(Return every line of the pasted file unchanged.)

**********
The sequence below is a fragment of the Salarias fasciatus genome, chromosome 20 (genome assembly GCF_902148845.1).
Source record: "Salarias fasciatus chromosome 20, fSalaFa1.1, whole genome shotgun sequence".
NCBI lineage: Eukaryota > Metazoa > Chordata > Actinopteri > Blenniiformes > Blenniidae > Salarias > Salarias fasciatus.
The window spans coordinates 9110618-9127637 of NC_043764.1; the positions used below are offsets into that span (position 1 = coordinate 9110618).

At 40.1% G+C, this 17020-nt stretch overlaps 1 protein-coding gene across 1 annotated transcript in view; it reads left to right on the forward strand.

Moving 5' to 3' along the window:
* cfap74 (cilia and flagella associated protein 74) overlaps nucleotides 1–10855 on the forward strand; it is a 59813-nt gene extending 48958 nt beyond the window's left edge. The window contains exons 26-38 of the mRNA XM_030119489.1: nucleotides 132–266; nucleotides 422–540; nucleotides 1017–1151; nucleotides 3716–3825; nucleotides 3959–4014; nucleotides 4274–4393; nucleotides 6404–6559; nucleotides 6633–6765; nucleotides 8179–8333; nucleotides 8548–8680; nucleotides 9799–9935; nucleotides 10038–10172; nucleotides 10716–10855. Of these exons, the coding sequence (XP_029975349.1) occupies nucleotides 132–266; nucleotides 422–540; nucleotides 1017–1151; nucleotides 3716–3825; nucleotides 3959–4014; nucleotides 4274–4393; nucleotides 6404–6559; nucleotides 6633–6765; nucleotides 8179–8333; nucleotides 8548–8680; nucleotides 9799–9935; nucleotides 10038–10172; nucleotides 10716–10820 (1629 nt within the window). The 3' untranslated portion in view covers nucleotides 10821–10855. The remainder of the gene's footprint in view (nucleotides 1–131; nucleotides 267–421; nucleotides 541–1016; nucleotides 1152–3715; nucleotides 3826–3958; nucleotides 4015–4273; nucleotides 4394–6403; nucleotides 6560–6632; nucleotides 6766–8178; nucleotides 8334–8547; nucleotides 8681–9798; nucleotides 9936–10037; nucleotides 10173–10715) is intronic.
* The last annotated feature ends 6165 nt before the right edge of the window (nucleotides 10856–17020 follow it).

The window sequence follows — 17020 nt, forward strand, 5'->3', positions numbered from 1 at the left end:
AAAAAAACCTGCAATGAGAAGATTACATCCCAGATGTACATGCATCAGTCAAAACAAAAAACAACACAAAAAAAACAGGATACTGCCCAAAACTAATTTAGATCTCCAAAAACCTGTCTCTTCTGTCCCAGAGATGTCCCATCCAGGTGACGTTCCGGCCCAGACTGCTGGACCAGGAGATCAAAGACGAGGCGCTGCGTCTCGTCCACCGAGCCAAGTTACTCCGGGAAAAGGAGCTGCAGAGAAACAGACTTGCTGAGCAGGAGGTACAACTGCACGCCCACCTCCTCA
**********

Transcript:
The sequence below is a fragment of the Salarias fasciatus genome, chromosome 20 (genome assembly GCF_902148845.1).
Source record: "Salarias fasciatus chromosome 20, fSalaFa1.1, whole genome shotgun sequence".
NCBI lineage: Eukaryota > Metazoa > Chordata > Actinopteri > Blenniiformes > Blenniidae > Salarias > Salarias fasciatus.
The window spans coordinates 9110618-9127637 of NC_043764.1; the positions used below are offsets into that span (position 1 = coordinate 9110618).

At 40.1% G+C, this 17020-nt stretch overlaps 1 protein-coding gene across 1 annotated transcript in view; it reads left to right on the forward strand.

Moving 5' to 3' along the window:
* cfap74 (cilia and flagella associated protein 74) overlaps nucleotides 1–10855 on the forward strand; it is a 59813-nt gene extending 48958 nt beyond the window's left edge. The window contains exons 26-38 of the mRNA XM_030119489.1: nucleotides 132–266; nucleotides 422–540; nucleotides 1017–1151; nucleotides 3716–3825; nucleotides 3959–4014; nucleotides 4274–4393; nucleotides 6404–6559; nucleotides 6633–6765; nucleotides 8179–8333; nucleotides 8548–8680; nucleotides 9799–9935; nucleotides 10038–10172; nucleotides 10716–10855. Of these exons, the coding sequence (XP_029975349.1) occupies nucleotides 132–266; nucleotides 422–540; nucleotides 1017–1151; nucleotides 3716–3825; nucleotides 3959–4014; nucleotides 4274–4393; nucleotides 6404–6559; nucleotides 6633–6765; nucleotides 8179–8333; nucleotides 8548–8680; nucleotides 9799–9935; nucleotides 10038–10172; nucleotides 10716–10820 (1629 nt within the window). The 3' untranslated portion in view covers nucleotides 10821–10855. The remainder of the gene's footprint in view (nucleotides 1–131; nucleotides 267–421; nucleotides 541–1016; nucleotides 1152–3715; nucleotides 3826–3958; nucleotides 4015–4273; nucleotides 4394–6403; nucleotides 6560–6632; nucleotides 6766–8178; nucleotides 8334–8547; nucleotides 8681–9798; nucleotides 9936–10037; nucleotides 10173–10715) is intronic.
* The last annotated feature ends 6165 nt before the right edge of the window (nucleotides 10856–17020 follow it).

The window sequence follows — 17020 nt, forward strand, 5'->3', positions numbered from 1 at the left end:
AAAAAAACCTGCAATGAGAAGATTACATCCCAGATGTACATGCATCAGTCAAAACAAAAAACAACACAAAAAAAACAGGATACTGCCCAAAACTAATTTAGATCTCCAAAAACCTGTCTCTTCTGTCCCAGAGATGTCCCATCCAGGTGACGTTCCGGCCCAGACTGCTGGACCAGGAGATCAAAGACGAGGCGCTGCGTCTCGTCCACCGAGCCAAGTTACTCCGGGAAAAGGAGCTGCAGAGAAACAGACTTGCTGAGCAGGAGGTACAACTGCACGCCCACCTCCTCA